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Amanda Gorman Spotlight: What a Black Youth Poet Means for the Black Community

Updated: Feb 16, 2021

By Krista Orejudos

Image retrieved from ABC27

An unexpected figure who stood side by side by newly elected president Joe Biden, and vice president, Kamala Harris, had given hope to the American people again at the 46th inauguration. A young 22-year-old poet carried the torch of her predecessors and delivered a poem that symbolized what the Biden administration stood for — a poem about unity, equality, and resilience. Delivered during a time where the country is most divided, Amanda Gorman struck people’s hearts when reciting her poem, “The Hill We Climb”. The democratic and biblical poem could only be described as a holy blessing and faithful confirmation that a new era had dawned upon America.

Overnight, the youngest inaugural poet in U.S. History reached stardom as she became a best-selling author with three upcoming books, and she also became the first poet to ever perform at the 55th Super Bowl this year. Although the media had previously dismissed Gorman’s membership at the Black St. Brigid Catholic Church in South Central LA, reporters began to correct their insights and legitimized Gorman as a noteworthy poet. They didn’t expect Gorman to gain this much attention despite accomplishing so much in the short amount of time she’s lived.

However, Gorman’s influence continues to capture and represent the importance of her impact on the Black community. From her first presence on stage with Joe Biden to the Super Bowl, and to now being on the cover of TIME magazine where she conversed with former first lady, Michelle Obama, Amanda isn’t done creating monumental change.

Her words alone have reflected the nation’s urgent need to address and confront the ongoing threats of white supremacy. She called for justice and national unity as she stood at the intersection of the Catholic Church and faced the first global institution that declared Black lives did not matter. Though the unsaid history of slavery is prominent in places like the Roman Catholic Church and the US Capital, Gorman brought forward a new revolutionary of a womanist tradition of Black Catholicism.

She prompts the Black community, particularly towards young Black women, by recalling their ancestral past and how they must never forget the pain they’ve suffered; but, that their past cannot be the thing that holds them back from stepping into the light.

Another important concept she mentioned is when she portrays the US as an unfinished project that can forge a perfect union with purpose — “to compose a country committed to all cultures, colors, characters, and conditions of man,” she remarks.

Image retrieved from PBS

While politicians may argue against her enlightenment because the US, viewed from the top 1%, is known as a country that’s achieved “full democracy”, Gorman does not indulge their ignorance. Especially when she’s made statements about living in a country where democracy feels like it was achieved 55 years ago instead of 244 years ago; when Black Americans finally won the right to the very franchise we live in today.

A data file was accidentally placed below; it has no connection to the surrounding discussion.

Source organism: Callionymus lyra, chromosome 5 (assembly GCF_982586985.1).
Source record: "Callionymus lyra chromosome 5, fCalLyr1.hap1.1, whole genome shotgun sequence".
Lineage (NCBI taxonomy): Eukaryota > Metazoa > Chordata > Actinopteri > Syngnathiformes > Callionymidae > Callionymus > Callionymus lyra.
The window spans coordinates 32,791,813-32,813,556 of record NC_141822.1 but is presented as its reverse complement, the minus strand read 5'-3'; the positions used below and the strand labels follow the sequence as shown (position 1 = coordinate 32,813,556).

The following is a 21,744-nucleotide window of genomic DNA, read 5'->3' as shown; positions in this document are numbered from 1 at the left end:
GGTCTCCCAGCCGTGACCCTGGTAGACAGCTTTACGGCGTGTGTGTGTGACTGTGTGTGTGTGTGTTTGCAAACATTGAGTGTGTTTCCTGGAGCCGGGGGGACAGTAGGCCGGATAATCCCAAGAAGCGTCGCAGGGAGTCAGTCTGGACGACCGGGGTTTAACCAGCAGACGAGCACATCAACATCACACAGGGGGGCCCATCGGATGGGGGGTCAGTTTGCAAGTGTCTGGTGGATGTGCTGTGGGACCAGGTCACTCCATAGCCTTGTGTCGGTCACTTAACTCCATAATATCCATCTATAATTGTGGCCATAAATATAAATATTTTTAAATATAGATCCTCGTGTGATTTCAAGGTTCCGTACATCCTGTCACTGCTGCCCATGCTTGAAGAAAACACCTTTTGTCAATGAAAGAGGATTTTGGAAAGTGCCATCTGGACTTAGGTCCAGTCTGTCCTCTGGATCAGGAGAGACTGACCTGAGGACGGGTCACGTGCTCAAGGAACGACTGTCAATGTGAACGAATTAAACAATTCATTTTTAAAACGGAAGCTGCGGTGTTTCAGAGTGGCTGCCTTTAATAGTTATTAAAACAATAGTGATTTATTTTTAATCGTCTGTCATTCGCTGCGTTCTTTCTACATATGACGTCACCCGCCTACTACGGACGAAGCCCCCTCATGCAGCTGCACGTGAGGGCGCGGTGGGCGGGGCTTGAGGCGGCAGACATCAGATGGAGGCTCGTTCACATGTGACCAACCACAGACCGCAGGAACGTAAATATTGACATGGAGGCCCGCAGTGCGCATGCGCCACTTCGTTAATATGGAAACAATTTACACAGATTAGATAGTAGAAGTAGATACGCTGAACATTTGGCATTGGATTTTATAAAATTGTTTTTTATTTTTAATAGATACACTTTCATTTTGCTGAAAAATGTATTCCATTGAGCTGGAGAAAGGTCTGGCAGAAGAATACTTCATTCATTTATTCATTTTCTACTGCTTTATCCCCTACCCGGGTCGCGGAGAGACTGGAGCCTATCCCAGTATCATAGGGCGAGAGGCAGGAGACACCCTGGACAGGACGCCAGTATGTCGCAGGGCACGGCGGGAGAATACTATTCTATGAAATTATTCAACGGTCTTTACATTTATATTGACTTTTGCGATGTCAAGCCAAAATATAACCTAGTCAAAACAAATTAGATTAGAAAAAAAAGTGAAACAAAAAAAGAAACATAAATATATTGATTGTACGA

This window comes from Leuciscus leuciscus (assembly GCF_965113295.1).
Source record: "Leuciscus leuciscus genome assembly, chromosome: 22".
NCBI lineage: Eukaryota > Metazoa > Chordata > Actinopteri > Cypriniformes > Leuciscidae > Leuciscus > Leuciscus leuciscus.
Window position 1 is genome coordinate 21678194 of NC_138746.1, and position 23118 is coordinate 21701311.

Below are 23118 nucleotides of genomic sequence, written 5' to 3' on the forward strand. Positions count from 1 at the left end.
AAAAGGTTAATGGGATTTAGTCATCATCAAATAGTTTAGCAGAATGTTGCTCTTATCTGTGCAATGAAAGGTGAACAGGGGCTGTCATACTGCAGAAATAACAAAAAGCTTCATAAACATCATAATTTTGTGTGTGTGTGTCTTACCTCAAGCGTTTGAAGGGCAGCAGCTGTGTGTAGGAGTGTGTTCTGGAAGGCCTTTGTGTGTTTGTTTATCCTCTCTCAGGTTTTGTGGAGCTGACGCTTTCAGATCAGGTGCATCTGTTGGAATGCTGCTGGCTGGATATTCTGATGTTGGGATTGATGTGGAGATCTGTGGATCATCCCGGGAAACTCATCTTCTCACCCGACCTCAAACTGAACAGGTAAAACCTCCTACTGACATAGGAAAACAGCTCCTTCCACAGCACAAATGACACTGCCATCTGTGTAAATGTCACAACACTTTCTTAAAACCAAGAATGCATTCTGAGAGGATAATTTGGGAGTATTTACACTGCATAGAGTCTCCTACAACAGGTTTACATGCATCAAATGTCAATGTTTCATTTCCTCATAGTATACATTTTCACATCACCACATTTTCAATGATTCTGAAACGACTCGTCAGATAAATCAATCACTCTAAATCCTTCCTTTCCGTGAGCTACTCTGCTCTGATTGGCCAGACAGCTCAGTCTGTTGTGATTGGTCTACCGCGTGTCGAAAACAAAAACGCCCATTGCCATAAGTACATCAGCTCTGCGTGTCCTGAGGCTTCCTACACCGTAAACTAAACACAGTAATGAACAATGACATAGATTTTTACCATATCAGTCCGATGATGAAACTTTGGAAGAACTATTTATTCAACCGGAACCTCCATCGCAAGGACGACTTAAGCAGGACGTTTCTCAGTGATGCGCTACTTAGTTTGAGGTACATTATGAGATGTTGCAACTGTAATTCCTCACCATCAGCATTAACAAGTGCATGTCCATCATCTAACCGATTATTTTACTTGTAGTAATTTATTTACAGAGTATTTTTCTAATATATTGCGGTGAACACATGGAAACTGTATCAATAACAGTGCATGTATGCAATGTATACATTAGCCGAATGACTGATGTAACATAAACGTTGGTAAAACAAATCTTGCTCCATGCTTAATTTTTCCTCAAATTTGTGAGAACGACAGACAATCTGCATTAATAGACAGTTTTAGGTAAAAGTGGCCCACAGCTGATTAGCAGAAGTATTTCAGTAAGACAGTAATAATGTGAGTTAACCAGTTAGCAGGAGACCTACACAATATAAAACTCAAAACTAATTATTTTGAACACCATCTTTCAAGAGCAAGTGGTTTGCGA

Similar to James Baldwin's “White man, hear me!”, Gorman’s poem amplifies the same conviction: the importance of remembering history to avoid repeating it. Both writings have clearly stemmed from a Black Expression of love for this country, and the historical credit not given to Black Americans. Similar to her cry for young Black women to step into the light, she encourages everyone in America that moving forward doesn’t mean forgetting, nor does it mean that we should completely move on. The countless losses of those we’ve lost amidst this pandemic will be a fresh grievance for a while, so we must try to earn redemption in this new era.

She reminds the American people that the fight to fully embrace the promises of a truly equal and inclusive democracy is not going to be easy. The strive to finish what this unfinished country has started begins with all of us uniting together against the segregational forces that try to racially divide us. The expense of gaining social mobility and noble ambition should not come at the expense of harboring ill-will towards any race.

It’s not a surprise that Gorman is reiterating the same racial, political, cultural, and historical themes that her previous predecessors have expressed. She’s certainly wise beyond her years, and again, this is only her beginning. As unprecedented as the time we’re living in, she is thrilled to make a change and amplify other great talents from different communities. She claims how she’s living “an important moment in Black life” and how she fits into "the current renaissance in Black art".

She plans to run for president in 2036, and by then, she hopes to see this country evolve into the country that she knows it can be — fully democratic with real promises and equal opportunity for everyone.

“For there is always light,” she states, “If only we’re brave enough to see it / If only we’re brave enough to be it.”

Written by writer Krista Orejudos

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